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UR835141 UR835141 UR835141


1x Vinyl LP Album



Release date

Nov 5, 2021


Media: Mi
Sleeve: M


Sold out

*Taxes included, shipping price excluded


Back In America



Not In My Name



Hear Me



Pass You By



Keep On Pushing



Night Crawl



Daddy Issues



Go On



Never Enough



Gone For Good


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APP. Accumulation of Profit & Power. The very essence of capitalism that sells, destroys and enslaves everything in its path, leaving behind only ruins exploited to the last grain of sand that can be converted into a bank note.Denounced and fought for decades by Fela and his warrior afrobeat, the evil has never ceased to spread. The last trumpeter of the warrior of Lagos, Muyiwa Kunnuji perpetuates the struggle, surrounded by a faction of rebels. Meditative and motivating solo, polyrhythmic attacks, synthesizers, call & response with the choirs, the influence of highlife coming from neighboring Ghana thwarts the attention of the guards to penetrate the fortress of the dominant.And, once the enclosure is crossed, the afrobeat roars and the fight begins.Continuing his journey, the last trumpet player of Fela Kuti releases his second album: APP (Accumulation of Profit & Power).Muyiwa Kunnuji and his band Osemako, which has been extensively recasted since Mo Juba O - had already laid the foundations of his afroclassicbeat - have had quite an evolution, and are eager to share a recipe that has been patiently elaborated and stewed, both on stage and in the studio.A complex mix of deep musical and cultural heritages as well as a claimed and combative Pan-African culture, APP sets the bar still one step higher in the message, but also and especially in terms of composition and polyrhythms. Inspired by Western African highlife as well as the purest afrobeat of the Afrika 70 era, and even incorporating elements of South African marabi or Central African soukous, the whole does not sound less perfectly personal, tailored, with a natural and disconcerting ease.But this easiness is only an apparent as Muyiwa devoted himself body and soul to the composition and harmony during the gestation of these tunes so widely inspired and yet intensely personal.APP will thus delight fans of African music in the broad sense as well as connoisseurs, and just as much fans of funk grooves or jazzy solos; it is a deeply plural album. Multi-influenced, multicultural, multilingual, a slice of life as much as an initiatory journey, on which hovers the spectre of Covid, which has also largely inspired this second ‘effort’. Standing against absurd sanitary rules or the accumulation of profits by the powerful of this world and other pseudo-philanthropists, APP, again, reminds us of the great Fela, as much by the use of an acronym to entitle the album as by the themes addressed or the mixing of genres. A warrior album, filled and full of revendications, but also of calls for open-mindedness. An intensely human, sincere, combative album, and however radically enthusiastic and optimistic.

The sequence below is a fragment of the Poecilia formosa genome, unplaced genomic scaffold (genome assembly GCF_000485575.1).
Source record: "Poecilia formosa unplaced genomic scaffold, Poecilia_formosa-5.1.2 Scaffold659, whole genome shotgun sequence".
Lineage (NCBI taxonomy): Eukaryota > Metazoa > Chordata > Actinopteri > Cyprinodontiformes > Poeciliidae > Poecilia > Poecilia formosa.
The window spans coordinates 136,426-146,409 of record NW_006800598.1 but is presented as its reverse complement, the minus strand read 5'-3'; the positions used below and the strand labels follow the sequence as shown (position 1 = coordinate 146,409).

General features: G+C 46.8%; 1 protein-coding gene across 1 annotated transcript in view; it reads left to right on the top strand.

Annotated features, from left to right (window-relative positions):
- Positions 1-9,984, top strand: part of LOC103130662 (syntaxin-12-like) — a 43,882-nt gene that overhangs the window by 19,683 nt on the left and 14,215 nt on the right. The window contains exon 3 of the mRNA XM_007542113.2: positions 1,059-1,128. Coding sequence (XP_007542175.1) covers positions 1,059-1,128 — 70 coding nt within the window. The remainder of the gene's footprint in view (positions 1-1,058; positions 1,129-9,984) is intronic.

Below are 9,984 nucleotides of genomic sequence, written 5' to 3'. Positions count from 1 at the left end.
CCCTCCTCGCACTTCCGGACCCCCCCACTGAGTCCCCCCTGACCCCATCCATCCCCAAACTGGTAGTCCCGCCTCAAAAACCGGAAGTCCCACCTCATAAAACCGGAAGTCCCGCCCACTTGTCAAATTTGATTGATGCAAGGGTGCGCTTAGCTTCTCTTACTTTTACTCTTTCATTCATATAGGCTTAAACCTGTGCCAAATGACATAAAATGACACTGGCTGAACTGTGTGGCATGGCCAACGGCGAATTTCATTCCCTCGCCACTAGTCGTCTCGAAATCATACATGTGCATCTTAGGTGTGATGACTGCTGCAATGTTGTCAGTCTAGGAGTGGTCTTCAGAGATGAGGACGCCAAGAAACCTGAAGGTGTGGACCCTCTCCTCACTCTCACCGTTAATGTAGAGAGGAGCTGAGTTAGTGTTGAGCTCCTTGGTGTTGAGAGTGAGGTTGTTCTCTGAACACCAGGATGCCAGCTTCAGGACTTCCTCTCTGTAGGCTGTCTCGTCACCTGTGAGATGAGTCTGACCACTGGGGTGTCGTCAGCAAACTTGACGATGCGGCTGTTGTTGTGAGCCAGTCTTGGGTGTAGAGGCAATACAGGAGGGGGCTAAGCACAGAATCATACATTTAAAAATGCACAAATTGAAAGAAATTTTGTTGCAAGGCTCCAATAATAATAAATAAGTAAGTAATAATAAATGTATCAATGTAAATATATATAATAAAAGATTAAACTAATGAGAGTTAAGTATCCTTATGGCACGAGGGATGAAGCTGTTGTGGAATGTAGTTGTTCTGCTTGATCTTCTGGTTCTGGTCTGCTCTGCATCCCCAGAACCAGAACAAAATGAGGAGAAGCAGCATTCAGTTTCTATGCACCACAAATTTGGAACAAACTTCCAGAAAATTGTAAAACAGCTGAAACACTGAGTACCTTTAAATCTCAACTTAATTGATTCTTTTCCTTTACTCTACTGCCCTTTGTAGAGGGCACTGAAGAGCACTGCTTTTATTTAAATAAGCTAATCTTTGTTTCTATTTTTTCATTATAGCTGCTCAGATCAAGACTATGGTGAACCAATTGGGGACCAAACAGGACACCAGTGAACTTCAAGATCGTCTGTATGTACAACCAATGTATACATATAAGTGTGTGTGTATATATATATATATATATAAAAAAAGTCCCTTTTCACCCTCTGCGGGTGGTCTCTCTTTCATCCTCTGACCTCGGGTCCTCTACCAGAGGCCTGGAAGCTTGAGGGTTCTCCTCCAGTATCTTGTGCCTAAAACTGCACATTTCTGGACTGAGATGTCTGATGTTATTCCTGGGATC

ONE OF FELA KUTI'S MOST NOTORIOUS ALBUMS! The title track chronicles an attempt to charge Fela for possessing weed with some funny details. The Afrobeat pioneer was known for his bravery in confrontations with politicians and senior police or army officers. He was busted in 1974 when police raiding his home saw him swallow a joint. A succession of officers and goons tried to get him to fess up to no avail. Eventually he ended up in front of the head of Nigerian Interpol, who told him "I'm going to talk to you in my office...." "You get office?" Kuti asked sarcastically. "You foolish stupid bastard! You low-down sonofabitch, you dog, you goat, you....." Fela would spend the next threes days in jail while the authorities waited for him to produce an incriminating sample. He and his cellmates would swap waste buckets and the police were forced to let him go without any evidence. The track itself is a tough piece of Aforbeat that features extended solo from trumpeter Tunde Williams. On the flip is a cut that is worthy of a 12" on it's own. "Water No Get Enemy" is slower in pace but no less powerful. Fela is front and center with his trademark tenor sax and the rhythm section is tight as ever. Includes free download of the album.